To read the Harvard Business Review article in its entirety, please click here.
10 Ideas of Sales Incentive Programs
Give the winner a billboard.
Ambition, creators of a proprietary sales management platform, gave their salesperson who brought in the most revenue from new deals a billboard in any location filled with the winner’s choice of content. Some of the participants had the idea to put an Ad next to a hot prospect’s location. Another idea was to put the billboard outside the competition’s headquarters.
Award an extra PTO day.
After all, who doesn’t want more time off? Xactly, a cloud-based incentives solution company, suggested you use this incentive right after a quarter-end or time-consuming project as it has the added benefit of providing a much-needed mental break.
Provide VIP parking for the month.
As Xactly, points out, preferred parking makes a statement to the team, especially if it serves as a time saver for the employee. Best of all, it is free.
Pass possession of the tiki.
One sales team in California had a unique Hawaiian tiki-god statue that the top salesperson had the following month. Photos shared amongst team members from the salesperson who was currently in possession of the prize became a fun side event known as “Where’s the tiki god today?”
Bestow more time in the limelight.
Few people like the spotlight at your organization more than salespeople. Being the champion of the team is a high honor, so salespeople work hard to get it. The Balance suggests that something as simple as recognition from the president in front of the company can do wonders for your team’s motivation.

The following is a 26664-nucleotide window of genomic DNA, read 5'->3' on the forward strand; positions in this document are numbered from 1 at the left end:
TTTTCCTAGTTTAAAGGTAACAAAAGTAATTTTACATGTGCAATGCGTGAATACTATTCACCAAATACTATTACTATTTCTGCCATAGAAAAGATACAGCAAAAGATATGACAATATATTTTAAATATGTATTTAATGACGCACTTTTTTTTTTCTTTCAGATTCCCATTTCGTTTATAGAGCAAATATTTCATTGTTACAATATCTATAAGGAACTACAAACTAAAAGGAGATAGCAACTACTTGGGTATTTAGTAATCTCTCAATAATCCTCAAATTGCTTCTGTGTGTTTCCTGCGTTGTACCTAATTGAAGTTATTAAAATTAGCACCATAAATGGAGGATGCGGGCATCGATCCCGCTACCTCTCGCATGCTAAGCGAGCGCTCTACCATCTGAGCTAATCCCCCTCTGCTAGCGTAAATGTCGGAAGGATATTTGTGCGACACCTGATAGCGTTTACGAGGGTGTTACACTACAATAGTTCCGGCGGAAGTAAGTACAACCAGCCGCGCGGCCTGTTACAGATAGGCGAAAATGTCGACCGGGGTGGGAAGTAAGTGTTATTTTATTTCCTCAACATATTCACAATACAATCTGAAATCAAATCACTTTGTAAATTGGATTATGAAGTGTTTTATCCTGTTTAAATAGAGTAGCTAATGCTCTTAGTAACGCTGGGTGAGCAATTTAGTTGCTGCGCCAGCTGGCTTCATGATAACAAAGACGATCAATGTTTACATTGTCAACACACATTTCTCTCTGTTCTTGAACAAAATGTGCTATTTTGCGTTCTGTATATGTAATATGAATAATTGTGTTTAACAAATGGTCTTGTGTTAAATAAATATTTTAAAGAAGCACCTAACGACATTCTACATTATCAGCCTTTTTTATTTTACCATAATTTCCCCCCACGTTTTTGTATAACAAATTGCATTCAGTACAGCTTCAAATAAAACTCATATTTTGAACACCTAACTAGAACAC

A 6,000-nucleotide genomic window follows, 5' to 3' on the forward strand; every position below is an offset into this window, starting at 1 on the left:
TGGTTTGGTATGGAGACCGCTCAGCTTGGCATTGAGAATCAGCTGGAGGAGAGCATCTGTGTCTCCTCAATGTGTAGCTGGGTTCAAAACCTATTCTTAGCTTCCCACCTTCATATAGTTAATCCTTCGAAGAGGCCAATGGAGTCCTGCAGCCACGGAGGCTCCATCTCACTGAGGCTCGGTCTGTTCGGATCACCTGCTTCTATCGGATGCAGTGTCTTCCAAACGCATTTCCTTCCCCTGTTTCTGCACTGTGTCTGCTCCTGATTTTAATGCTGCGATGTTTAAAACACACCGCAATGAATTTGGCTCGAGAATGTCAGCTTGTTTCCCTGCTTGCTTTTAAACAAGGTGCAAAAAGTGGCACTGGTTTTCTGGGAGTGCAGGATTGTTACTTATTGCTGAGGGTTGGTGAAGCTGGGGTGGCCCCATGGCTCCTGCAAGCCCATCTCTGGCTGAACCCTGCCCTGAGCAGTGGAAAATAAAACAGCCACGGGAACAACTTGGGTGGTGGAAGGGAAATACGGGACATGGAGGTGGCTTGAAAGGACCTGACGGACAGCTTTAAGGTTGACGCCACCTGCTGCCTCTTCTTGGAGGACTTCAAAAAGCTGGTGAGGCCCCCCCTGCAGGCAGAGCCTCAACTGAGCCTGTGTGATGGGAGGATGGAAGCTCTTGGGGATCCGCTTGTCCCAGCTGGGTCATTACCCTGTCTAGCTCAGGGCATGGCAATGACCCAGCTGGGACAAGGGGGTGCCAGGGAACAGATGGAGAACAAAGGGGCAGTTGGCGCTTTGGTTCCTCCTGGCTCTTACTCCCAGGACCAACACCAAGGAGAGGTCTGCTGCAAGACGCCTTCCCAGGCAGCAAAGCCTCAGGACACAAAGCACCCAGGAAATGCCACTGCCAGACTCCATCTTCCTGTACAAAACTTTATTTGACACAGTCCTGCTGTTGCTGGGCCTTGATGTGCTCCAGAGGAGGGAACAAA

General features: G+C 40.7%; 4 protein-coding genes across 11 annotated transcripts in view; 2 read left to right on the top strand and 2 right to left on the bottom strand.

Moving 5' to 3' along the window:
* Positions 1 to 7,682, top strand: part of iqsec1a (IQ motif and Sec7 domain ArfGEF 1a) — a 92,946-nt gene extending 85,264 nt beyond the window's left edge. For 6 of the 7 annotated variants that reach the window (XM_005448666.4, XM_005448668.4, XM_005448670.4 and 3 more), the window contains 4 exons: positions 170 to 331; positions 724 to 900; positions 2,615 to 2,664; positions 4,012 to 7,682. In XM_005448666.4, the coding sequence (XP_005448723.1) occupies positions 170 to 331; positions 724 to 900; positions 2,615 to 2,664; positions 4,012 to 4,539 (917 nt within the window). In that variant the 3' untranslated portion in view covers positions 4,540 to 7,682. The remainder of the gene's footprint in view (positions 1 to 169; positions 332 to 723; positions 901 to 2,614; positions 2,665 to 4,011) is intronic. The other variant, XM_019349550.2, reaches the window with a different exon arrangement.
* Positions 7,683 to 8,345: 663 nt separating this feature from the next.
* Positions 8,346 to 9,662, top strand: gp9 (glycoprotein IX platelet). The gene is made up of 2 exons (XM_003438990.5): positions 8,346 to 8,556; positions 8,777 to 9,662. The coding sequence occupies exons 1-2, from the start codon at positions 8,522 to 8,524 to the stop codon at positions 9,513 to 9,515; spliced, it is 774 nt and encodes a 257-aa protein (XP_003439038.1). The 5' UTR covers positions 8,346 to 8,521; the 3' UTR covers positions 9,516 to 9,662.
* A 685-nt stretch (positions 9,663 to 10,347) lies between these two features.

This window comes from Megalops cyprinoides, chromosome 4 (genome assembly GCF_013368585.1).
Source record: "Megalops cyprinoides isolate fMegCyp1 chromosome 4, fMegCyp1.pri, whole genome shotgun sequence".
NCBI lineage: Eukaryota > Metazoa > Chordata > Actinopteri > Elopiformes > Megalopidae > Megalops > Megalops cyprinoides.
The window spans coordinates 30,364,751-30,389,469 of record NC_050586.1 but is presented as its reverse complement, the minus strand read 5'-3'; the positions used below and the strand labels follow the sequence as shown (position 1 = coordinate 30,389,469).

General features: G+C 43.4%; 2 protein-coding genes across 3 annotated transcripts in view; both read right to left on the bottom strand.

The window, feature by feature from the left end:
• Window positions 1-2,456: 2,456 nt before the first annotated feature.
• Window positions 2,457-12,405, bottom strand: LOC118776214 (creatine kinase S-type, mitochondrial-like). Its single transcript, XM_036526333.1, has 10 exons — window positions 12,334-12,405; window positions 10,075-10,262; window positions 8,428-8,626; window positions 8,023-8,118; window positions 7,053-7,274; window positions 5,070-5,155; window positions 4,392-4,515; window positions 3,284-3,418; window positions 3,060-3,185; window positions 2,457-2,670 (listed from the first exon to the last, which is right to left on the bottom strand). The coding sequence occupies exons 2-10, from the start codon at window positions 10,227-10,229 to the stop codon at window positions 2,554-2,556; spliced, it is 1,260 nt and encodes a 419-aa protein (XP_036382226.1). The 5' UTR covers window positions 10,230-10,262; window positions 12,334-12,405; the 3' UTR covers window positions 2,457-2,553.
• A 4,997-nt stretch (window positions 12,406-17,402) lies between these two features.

Present an excellent swag bag giveaway.
From technology gadgets to clothing to assorted merchandise, never underestimate the power of goods to get the best services from your people. One local cable company assembled all the best merchandise from the various channels (think HBO, ESPN, TNT, and more) into a choice assortment of the very best swag that had salespeople working overtime to take home.
Hand over hard-to-get tickets to a special event.
A radio station in the Midwest once awarded their top salesperson for new business development tickets to the major-league baseball team’s opening day. Even salespeople that did not like baseball worked hard to earn those sought-after seats.
Present special wardrobe pieces.
Ambition also had success when they ran a sales contest to win the Green Jacket right around the Master’s golf tournament. Per their Chief Sales officer, perhaps equally important to the jacket were the bragging rights that came along with it.
Hand out family-oriented incentives.
Whether it’s a special dinner out at a fine dining experience or tickets to a local theme park, salespeople like to take their families out to celebrate their success. Being a hero to the kids, or a vaunted cousin can light a fire for many salespeople.
Offer lunch with the executives.
Salespeople are ambitious. Time in front of senior management can be hard to get, especially in large corporations. Offering a lunch out with executives can be an exceptional motivator for employees that have their sights set high in the company says Xactly.
What Gets Rewarded Gets Done